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Sri Lanka Muslims pray at vandalised mosques

AFP  |  Colombo 

Sri Lanka's minority Muslims attended Friday prayers as heavily armed troops and police guarded all mosques, including those badly vandalised in riots in the wake of the terror attacks.

Police said security would remain tight over the weekend for a major Buddhist festival as well as

Clerics said some of the damaged mosques cleared out glass shards and other debris and conducted services with attendance at a high level.

"We had about 450 to 500 people," M. I. M. Siddeeque, the of the riot-hit Kinyama in the worst affected told AFP by telephone.

"There were six soldiers outside the mosques and many more police at the top of the road." Siddeeque said his was cleared of the debris, but windows, furniture and the public address system were yet to be replaced.

In the town of Minuwangoda, the faithful packed the first floor of the two-storeyed Hujjaj to pray even though repairs were yet to begin. Local residents said Buddhists and Catholic priests were also present as a sign of solidarity with Muslims community.

Police said there were no major incidents although sporadic clashes were reported from a handful of places.

"Police are firmly in control and the situation is fast returning to normality," a senior police official told AFP. A nationwide night curfew was lifted Thursday.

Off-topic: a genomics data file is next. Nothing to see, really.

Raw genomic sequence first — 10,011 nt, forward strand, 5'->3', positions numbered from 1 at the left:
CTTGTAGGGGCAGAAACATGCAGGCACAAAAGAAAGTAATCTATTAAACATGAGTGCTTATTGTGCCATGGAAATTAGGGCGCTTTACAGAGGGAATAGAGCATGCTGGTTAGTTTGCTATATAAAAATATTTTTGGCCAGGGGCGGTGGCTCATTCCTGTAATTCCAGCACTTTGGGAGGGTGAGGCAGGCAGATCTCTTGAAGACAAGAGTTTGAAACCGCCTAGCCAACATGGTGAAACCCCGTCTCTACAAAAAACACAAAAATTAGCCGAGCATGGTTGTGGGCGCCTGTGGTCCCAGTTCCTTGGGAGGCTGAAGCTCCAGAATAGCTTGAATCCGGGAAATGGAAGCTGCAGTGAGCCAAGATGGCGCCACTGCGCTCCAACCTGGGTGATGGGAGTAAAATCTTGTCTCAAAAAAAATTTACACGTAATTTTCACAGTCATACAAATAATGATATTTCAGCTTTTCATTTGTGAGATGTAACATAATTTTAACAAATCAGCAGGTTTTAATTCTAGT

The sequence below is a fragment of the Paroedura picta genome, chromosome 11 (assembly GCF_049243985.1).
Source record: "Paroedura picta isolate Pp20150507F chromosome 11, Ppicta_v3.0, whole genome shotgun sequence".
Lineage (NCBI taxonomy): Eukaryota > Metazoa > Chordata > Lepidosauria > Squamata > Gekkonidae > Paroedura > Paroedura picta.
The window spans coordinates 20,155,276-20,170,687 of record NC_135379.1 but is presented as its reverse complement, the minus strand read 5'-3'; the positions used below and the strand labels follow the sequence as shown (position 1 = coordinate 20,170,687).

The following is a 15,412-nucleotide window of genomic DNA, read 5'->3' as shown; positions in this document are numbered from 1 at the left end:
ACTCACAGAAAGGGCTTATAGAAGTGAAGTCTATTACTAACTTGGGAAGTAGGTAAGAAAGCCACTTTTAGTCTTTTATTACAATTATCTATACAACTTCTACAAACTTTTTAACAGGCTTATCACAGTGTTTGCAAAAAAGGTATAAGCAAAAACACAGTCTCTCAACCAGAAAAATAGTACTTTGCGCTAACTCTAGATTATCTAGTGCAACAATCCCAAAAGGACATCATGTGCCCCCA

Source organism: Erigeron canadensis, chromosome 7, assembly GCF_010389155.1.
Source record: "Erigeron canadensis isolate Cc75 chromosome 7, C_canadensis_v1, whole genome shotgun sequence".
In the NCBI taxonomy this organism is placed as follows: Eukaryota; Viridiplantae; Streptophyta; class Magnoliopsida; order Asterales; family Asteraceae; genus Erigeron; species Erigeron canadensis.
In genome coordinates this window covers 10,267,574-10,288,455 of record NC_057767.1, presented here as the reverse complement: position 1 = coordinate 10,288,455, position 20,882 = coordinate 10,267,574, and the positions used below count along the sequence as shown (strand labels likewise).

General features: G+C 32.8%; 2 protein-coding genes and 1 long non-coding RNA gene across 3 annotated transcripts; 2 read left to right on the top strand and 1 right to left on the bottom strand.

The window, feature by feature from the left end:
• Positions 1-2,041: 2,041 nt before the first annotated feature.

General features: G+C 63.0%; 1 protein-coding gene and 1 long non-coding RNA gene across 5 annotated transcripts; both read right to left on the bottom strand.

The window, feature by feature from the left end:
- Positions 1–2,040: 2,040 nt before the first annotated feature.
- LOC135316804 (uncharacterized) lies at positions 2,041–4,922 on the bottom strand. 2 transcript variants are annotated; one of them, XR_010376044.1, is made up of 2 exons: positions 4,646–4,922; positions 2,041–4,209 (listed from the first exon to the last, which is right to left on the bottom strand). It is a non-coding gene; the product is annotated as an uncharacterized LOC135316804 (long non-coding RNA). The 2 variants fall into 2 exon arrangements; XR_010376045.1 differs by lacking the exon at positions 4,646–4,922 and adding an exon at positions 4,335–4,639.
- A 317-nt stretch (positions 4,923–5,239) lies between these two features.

The riots came three weeks after suicide bomb attacks on three churches and three luxury hotels in Colombo, killing 258 people. The April 21 attacks were blamed on a local jihadi group.

This weekend celebrates which marks the birth, enlightenment and the passing of the Buddha over 2,500 years ago on Saturday and Sunday.

The most important Buddhist celebration coincides this year with the country marking a decade since ending a 37-year-separatist by annihilating the entire leadership of Tamil Tiger guerrillas.

The of the Tamil Tigers, Velupillai Prabhakaran was killed 10 years ago Saturday while the government declared an end to the war a day later.

and are due to attend several ceremonies in and around Colombo on Sunday to pay tribute to over 28,000 security personnel who died during the nearly four-decade-long war.

The minority Tamil community too is expected on Saturday to pay tribute to their war dead, including Tiger rebels at low-key ceremonies in the northeastern district of where the final battles were fought.

said security forces will not obstruct any war remembrance by the Tamils. Under the previous regime, any war remembrance by Tamils was outlawed.

(This story has not been edited by Business Standard staff and is auto-generated from a syndicated feed.)

First Published: Fri, May 17 2019. 16:01 IST
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